OCD

OCD, Contamination, and the Disgust Affect

OCD can be a maladaptive reaction to disgust, discomfort, and unease.

Posted Apr 26, 2019

Andrew Seaman / CC BY-ND 2.0
"Grossed out"
Source: Andrew Seaman / CC BY-ND 2.0

Perhaps the most visible of all OCD symptoms are those related to the fear of disease.  The obsession with contamination, and the associated rituals of cleaning and washing, are easy for non-sufferers to identify—and not only because the sufferer’s distress is so obvious.  Discomfort related to contamination and infection is universal and has deep roots in human evolutionary psychology.  These emotions and behaviors evolved over geological ages as a vital survival system—and while it functions differently, this underlying machinery is the same in OCD suffers and non-sufferers alike.

The origins of this obsession lie with our prehistoric ancestors and their dangerous environment.  Some dangers, like predators or harsh weather, were easy to recognize, and our ancestors evolved straightforward behaviors to manage them—such as the “fight or flight” response.  But they also faced a different category of dangers that were far harder to notice or react to: the invisible threats of poisons, parasites, and viruses.  These dangers were invisible, undetectable, and could remain dormant for months after the initial contamination, making them difficult to avoid through simple cause-and-effect learning. 

And so, over generations, our ancestors adapted to such unusual threats with a very particular set of responses—what psychologists call the disgust affect.  First, our ancestors learned to recognize clues to the presence of contagions, obvious ones like bodily fluids, excrement, and corpses, but also subtler signals like the skin discoloration or subdued behavior of the infected.  When confronted with something offensive, they adopted behaviors such as flaring nostrils, curling lips, and stepping back—avoiding the danger and visually signaling others to avoid it as well.  And if they accidentally ingested a toxic substance, they developed nausea, gagging and vomiting to eject the substance from their bodies.  Those individuals genetically predisposed to recognize contaminating objects and strongly experience the disgust affect thus had an evolutionary advantage, and would pass their inherent disgust sensitivity (as well as health and cleanliness strategies) to their children.

The trick is that, while these are all good strategies for preventing disease, they don’t solve the fundamental problem of diagnosing the cause.  If you suffer from food poisoning, it might have been caused by your most recent meal, or the one before that, or anything you ate in the past forty-eight hours.  There’s no way to be sure.  Daniel Kelly, author of Yuck! The Nature and Moral Significance of Disgust writes that “the disgust response is equipped—understandably, given the nature of the adaptive problem—with a bit of a hair trigger.”  When you feel sick, it is very easy to become disgusted by anything that might have caused it.  And it only takes one bad experience to leave you permanently disgusted by something—a phenomenon Kelly calls “one-shot learning.”   Finally, once we’ve established a trigger for disgust, it’s very easy for that disgust to transfer to other objects, through physical contact, or even just thinking about it.  “A single drop of sewage can spoil an entire jug of wine,” Kelly observes, “but a single drop of wine doesn’t much help in purifying a jug of sewage.”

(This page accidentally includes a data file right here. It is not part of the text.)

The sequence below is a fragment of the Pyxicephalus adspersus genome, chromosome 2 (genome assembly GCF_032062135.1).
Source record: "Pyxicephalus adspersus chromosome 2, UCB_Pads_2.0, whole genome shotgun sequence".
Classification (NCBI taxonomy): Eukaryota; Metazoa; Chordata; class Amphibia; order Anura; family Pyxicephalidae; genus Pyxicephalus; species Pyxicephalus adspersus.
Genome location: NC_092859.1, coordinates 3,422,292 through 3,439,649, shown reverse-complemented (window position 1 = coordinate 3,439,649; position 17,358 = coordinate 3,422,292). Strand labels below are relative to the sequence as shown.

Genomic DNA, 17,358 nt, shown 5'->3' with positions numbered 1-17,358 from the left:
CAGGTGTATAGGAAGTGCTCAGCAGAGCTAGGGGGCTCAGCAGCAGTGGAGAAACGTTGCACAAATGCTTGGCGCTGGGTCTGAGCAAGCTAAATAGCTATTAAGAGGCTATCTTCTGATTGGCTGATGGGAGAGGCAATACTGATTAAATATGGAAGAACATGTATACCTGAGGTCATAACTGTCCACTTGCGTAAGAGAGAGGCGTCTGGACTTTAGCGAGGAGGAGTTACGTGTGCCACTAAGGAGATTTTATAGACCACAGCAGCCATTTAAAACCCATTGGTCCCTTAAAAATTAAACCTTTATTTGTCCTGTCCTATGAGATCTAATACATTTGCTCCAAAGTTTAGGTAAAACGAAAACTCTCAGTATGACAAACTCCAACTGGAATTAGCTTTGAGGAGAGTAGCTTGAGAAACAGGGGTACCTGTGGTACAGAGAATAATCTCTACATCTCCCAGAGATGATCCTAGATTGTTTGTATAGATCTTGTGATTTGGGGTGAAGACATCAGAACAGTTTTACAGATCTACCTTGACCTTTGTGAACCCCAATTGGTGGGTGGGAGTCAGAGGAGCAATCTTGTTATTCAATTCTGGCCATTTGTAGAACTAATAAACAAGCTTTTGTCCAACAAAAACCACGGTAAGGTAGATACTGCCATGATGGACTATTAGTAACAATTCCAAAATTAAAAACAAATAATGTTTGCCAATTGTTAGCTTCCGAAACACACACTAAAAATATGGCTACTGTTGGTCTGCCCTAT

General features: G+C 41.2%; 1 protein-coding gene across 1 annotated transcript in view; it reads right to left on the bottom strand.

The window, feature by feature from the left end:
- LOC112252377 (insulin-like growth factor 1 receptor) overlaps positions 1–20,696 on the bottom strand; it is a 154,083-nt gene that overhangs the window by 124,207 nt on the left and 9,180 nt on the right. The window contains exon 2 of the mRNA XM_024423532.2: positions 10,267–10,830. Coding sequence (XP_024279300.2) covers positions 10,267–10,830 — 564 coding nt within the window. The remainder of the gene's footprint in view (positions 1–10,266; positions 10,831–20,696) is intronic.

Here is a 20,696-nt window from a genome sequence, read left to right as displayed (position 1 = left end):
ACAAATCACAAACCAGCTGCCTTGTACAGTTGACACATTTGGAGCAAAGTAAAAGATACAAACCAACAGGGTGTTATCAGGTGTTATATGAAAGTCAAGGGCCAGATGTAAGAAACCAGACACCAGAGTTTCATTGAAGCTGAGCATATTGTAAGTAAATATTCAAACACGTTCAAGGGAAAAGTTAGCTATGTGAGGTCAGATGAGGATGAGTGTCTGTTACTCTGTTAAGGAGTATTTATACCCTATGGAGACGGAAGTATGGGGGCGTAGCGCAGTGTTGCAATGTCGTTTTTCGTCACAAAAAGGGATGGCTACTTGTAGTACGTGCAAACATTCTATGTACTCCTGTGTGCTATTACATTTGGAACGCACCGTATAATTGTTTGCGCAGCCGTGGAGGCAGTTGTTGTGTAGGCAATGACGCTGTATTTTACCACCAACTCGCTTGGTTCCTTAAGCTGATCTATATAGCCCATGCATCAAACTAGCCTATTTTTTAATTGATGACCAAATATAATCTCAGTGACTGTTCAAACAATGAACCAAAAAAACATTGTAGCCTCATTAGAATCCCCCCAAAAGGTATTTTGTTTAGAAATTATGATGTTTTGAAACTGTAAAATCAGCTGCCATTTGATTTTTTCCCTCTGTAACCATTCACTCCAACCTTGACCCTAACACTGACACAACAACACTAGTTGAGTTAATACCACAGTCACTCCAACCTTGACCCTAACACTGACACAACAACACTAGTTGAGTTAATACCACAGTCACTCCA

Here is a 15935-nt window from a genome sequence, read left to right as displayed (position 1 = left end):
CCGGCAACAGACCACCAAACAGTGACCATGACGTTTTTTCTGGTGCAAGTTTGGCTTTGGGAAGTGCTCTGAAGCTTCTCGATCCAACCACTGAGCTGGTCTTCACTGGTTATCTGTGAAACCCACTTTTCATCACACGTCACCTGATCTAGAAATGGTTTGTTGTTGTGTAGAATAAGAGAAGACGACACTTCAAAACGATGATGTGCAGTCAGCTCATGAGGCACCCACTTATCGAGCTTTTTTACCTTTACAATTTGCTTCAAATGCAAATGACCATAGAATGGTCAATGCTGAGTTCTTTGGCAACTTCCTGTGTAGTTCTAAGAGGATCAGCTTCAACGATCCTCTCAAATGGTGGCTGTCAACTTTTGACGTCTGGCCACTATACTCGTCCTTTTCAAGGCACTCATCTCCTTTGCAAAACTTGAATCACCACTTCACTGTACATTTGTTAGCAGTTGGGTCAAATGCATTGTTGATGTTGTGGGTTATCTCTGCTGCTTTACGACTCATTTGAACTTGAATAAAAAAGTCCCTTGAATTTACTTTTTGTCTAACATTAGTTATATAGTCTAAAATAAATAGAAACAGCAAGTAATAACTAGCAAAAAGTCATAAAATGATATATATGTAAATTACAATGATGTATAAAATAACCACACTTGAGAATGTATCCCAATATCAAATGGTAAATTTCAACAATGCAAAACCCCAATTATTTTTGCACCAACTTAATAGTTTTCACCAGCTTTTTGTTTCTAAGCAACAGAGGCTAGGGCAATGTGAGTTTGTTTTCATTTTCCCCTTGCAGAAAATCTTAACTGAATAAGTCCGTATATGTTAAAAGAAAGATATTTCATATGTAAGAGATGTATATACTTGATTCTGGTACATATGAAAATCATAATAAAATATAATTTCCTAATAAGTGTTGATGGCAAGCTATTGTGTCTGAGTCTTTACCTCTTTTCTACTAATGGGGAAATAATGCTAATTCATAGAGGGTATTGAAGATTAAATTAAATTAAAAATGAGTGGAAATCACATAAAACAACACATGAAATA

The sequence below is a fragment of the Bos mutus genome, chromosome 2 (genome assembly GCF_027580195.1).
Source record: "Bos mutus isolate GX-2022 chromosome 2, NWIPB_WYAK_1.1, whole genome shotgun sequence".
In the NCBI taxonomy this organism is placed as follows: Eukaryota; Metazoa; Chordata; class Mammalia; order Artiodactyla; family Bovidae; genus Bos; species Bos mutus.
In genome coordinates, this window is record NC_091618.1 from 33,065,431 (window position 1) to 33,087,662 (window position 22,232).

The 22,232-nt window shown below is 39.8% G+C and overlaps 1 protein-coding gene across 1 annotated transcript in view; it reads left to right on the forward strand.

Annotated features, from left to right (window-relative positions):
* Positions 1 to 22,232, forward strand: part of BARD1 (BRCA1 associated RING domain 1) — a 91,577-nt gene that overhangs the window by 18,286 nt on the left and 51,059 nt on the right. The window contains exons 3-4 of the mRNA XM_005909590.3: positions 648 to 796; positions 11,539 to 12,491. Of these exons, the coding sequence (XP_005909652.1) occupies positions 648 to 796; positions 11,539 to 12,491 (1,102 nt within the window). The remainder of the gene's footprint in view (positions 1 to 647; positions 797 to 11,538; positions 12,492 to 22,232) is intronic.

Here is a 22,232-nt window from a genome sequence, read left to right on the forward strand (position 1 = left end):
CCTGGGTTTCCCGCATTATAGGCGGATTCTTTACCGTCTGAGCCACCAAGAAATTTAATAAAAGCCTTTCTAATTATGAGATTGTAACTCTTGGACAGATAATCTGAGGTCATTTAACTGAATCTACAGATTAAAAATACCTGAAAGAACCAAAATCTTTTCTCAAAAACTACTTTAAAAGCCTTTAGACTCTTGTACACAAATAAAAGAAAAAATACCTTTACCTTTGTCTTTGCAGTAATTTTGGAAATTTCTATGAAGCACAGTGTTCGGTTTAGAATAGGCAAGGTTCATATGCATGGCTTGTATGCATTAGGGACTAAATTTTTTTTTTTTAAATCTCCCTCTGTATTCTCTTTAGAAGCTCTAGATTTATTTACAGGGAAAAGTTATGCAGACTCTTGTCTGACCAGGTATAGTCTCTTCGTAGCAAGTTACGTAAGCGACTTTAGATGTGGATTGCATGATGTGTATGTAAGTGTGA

All of this adds up to a system that can incorrectly identify commonplace objects as life-or-death dangers, and instantly connect these objects with powerful and extremely unpleasant emotions and symptoms—creating associations that cannot be forgotten or unlearned once established.  Anything could make you sick, so everything should be treated as a possible source of contamination.  You only need to be infected once to get sick, so you always need to be actively protecting yourself.  Being sick could kill you, so anything disgusting must be treated as a fatal danger.  And, on top of all of that, just thinking about any of this can cause physical symptoms like gagging, cramping or nausea. 

It’s easy to see why this was such a powerful and effective system for keeping our prehistoric ancestors healthy—and how, today, this system can misfire to trigger visceral and terrifying obsessive thoughts about sickness and death.

OCD sufferers can feel alienated by their disorder, or even find themselves judged by others.  So it’s important to remember: Thoughts about disgust and contamination are not irrational or unnatural.  Everybody has them because they’re fundamental to our psychology, and a major reason for our success as a species.  Obsessive-Compulsive Disorder is a maladaptive reaction to these ordinary but unpleasant experiences of disgust, discomfort, and unease. Because the threat of contamination is so vague and nebulous, it can overwhelm you and inappropriately occupy your thoughts. 

But that doesn’t mean you’re “crazy.”  It means that, biologically and psychologically, you’re a human being.  And, for what it’s worth, that’s a pretty common diagnosis. 

Copyright, Fletcher Wortmann, 2019.

Author of Triggered:  A Memoir of Obsessive-Compulsive Disorder (St. Martin’s Press), named one of Booklist’s “Top 10 Science & Health Books of 2012.”

Read my Psychology Today blog:  Triggered

References

Ekman, Paul.  Emotions Revealed: Recognizing Faces and Feelings to Improve Communication and Emotional Life.  2nd edition.  St. Martins, New York, NY, 2007. 

Kelly, Daniel.  Yuck! The Nature and Moral Significance of Disgust.  Bradford MIT Press, Cambridge MA, 2011.